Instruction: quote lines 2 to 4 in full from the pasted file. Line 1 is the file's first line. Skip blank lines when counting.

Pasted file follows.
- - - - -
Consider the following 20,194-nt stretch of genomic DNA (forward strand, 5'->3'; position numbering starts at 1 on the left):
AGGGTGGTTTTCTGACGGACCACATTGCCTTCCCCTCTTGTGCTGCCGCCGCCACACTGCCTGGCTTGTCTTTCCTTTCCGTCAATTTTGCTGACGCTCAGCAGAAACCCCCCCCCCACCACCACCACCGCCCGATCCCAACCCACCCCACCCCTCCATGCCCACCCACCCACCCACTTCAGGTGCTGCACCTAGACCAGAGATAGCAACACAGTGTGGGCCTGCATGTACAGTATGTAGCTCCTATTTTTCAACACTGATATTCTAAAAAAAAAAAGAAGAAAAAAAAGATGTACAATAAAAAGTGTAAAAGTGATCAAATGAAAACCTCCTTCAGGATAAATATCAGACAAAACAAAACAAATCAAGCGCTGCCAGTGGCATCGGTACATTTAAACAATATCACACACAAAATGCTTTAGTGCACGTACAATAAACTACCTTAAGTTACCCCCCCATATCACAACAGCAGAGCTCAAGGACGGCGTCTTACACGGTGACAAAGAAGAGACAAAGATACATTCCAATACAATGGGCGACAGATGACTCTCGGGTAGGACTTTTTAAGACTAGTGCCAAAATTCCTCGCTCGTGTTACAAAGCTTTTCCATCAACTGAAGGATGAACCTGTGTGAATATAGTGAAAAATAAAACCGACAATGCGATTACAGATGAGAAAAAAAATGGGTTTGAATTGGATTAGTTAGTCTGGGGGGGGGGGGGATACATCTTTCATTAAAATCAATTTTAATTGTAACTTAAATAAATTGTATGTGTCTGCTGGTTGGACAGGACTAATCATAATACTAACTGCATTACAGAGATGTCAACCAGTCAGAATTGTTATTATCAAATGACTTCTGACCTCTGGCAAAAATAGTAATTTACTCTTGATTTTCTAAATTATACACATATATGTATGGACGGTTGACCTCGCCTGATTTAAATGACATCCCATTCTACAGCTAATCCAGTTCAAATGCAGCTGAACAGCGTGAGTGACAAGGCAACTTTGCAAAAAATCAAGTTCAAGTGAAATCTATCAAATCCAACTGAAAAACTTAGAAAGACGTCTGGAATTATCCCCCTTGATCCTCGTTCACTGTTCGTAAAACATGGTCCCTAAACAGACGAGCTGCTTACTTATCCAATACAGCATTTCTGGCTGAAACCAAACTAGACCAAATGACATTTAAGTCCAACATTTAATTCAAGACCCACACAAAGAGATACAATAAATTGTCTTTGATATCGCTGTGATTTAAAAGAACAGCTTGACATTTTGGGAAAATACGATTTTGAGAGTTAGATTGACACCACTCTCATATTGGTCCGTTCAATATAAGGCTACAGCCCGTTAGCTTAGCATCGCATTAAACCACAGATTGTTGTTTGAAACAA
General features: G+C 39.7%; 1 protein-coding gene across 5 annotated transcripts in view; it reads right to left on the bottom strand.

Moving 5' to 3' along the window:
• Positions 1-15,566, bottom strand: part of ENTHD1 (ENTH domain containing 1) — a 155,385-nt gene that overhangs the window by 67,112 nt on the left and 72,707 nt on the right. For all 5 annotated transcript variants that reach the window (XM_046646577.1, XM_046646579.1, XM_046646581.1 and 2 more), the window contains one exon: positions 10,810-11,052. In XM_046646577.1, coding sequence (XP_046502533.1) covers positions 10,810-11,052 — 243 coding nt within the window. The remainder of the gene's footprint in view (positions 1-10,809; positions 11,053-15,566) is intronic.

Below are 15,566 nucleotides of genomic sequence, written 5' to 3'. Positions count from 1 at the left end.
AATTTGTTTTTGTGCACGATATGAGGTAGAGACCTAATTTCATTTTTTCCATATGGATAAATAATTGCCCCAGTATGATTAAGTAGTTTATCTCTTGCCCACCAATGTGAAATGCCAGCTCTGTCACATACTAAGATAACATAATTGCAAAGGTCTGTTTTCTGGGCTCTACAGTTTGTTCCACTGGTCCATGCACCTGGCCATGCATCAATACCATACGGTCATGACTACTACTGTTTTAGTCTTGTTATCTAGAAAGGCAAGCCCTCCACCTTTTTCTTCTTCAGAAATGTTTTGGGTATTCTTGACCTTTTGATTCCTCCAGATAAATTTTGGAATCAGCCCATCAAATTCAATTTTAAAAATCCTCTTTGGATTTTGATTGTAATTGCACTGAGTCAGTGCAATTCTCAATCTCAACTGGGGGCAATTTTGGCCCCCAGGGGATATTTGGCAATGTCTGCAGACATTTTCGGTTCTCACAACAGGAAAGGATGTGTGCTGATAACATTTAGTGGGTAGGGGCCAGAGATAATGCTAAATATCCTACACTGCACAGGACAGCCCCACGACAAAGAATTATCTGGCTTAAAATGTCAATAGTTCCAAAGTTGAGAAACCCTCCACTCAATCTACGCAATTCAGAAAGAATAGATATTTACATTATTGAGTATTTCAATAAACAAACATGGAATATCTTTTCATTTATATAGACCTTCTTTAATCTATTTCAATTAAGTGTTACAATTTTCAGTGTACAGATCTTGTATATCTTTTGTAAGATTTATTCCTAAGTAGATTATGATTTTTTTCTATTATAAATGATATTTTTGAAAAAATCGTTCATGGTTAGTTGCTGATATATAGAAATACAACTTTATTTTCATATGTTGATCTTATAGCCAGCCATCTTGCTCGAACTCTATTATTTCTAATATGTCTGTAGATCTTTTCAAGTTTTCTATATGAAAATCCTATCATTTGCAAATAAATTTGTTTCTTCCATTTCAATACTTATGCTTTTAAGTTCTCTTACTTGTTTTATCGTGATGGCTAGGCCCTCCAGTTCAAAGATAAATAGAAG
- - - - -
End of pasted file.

AGGGTGGTTTTCTGACGGACCACATTGCCTTCCCCTCTTGTGCTGCCGCCGCCACACTGCCTGGCTTGTCTTTCCTTTCCGTCAATTTTGCTGACGCTCAGCAGAAACCCCCCCCCCACCACCACCACCGCCCGATCCCAACCCACCCCACCCCTCCATGCCCACCCACCCACCCACTTCAGGTGCTGCACCTAGACCAGAGATAGCAACACAGTGTGGGCCTGCATGTACAGTATGTAGCTCCTATTTTTCAACACTGATATTCTAAAAAAAAAAAGAAGAAAAAAAAGATGTACAATAAAAAGTGTAAAAGTGATCAAATGAAAACCTCCTTCAGGATAAATATCAGACAAAACAAAACAAATCAAGCGCTGCCAGTGGCATCGGTACATTTAAACAATATCACACACAAAATGCTTTAGTGCACGTACAATAAACTACCTTAAGTTACCCCCCCATATCACAACAGCAGAGCTCAAGGACGGCGTCTTACACGGTGACAAAGAAGAGACAAAGATACATTCCAATACAATGGGCGACAGATGACTCTCGGGTAGGACTTTTTAAGACTAGTGCCAAAATTCCTCGCTCGTGTTACAAAGCTTTTCCATCAACTGAAGGATGAACCTGTGTGAATATAGTGAAAAATAAAACCGACAATGCGATTACAGATGAGAAAAAAAATGGGTTTGAATTGGATTAGTTAGTCTGGGGGGGGGGGGGATACATCTTTCATTAAAATCAATTTTAATTGTAACTTAAATAAATTGTATGTGTCTGCTGGTTGGACAGGACTAATCATAATACTAACTGCATTACAGAGATGTCAACCAGTCAGAATTGTTATTATCAAATGACTTCTGACCTCTGGCAAAAATAGTAATTTACTCTTGATTTTCTAAATTATACACATATATGTATGGACGGTTGACCTCGCCTGATTTAAATGACATCCCATTCTACAGCTAATCCAGTTCAAATGCAGCTGAACAGCGTGAGTGACAAGGCAACTTTGCAAAAAATCAAGTTCAAGTGAAATCTATCAAATCCAACTGAAAAACTTAGAAAGACGTCTGGAATTATCCCCCTTGATCCTCGTTCACTGTTCGTAAAACATGGTCCCTAAACAGACGAGCTGCTTACTTATCCAATACAGCATTTCTGGCTGAAACCAAACTAGACCAAATGACATTTAAGTCCAACATTTAATTCAAGACCCACACAAAGAGATACAATAAATTGTCTTTGATATCGCTGTGATTTAAAAGAACAGCTTGACATTTTGGGAAAATACGATTTTGAGAGTTAGATTGACACCACTCTCATATTGGTCCGTTCAATATAAGGCTACAGCCCGTTAGCTTAGCATCGCATTAAACCACAGATTGTTGTTTGAAACAA
General features: G+C 39.7%; 1 protein-coding gene across 5 annotated transcripts in view; it reads right to left on the bottom strand.

Moving 5' to 3' along the window: